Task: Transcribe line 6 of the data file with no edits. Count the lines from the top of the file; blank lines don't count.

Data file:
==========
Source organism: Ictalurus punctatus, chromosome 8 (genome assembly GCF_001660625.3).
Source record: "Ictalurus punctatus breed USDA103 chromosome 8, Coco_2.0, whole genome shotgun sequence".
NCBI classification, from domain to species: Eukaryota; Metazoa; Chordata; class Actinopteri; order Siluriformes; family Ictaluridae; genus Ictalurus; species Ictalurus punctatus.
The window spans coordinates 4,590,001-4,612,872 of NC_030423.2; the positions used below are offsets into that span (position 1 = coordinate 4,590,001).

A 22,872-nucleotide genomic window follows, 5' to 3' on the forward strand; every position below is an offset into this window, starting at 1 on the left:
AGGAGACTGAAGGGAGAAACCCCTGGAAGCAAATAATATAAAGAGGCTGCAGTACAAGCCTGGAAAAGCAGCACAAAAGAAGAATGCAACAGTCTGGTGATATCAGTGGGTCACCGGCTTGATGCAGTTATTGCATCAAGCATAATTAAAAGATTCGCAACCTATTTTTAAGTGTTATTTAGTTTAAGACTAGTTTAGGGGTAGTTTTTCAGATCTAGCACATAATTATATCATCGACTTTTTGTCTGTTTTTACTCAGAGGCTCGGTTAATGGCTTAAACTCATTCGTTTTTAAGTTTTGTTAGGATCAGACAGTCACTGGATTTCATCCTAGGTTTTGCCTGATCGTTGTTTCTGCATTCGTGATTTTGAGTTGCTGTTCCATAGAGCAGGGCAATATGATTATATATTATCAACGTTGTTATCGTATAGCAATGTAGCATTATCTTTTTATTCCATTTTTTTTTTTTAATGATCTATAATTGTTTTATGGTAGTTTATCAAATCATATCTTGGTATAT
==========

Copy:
AGGAGACTGAAGGGAGAAACCCCTGGAAGCAAATAATATAAAGAGGCTGCAGTACAAGCCTGGAAAAGCAGCACAAAAGAAGAATGCAACAGTCTGGTGATATCAGTGGGTCACCGGCTTGATGCAGTTATTGCATCAAGCATAATTAAAAGATTCGCAACCTATTTTTAAGTGTTATTTAGTTTAAGACTAGTTTAGGGGTAGTTTTTCAGATCTAGCACATAATTATATCATCGACTTTTTGTCTGTTTTTACTCAGAGGCTCGGTTAATGGCTTAAACTCATTCGTTTTTAAGTTTTGTTAGGATCAGACAGTCACTGGATTTCATCCTAGGTTTTGCCTGATCGTTGTTTCTGCATTCGTGATTTTGAGTTGCTGTTCCATAGAGCAGGGCAATATGATTATATATTATCAACGTTGTTATCGTATAGCAATGTAGCATTATCTTTTTATTCCATTTTTTTTTTTTAATGATCTATAATTGTTTTATGGTAGTTTATCAAATCATATCTTGGTATAT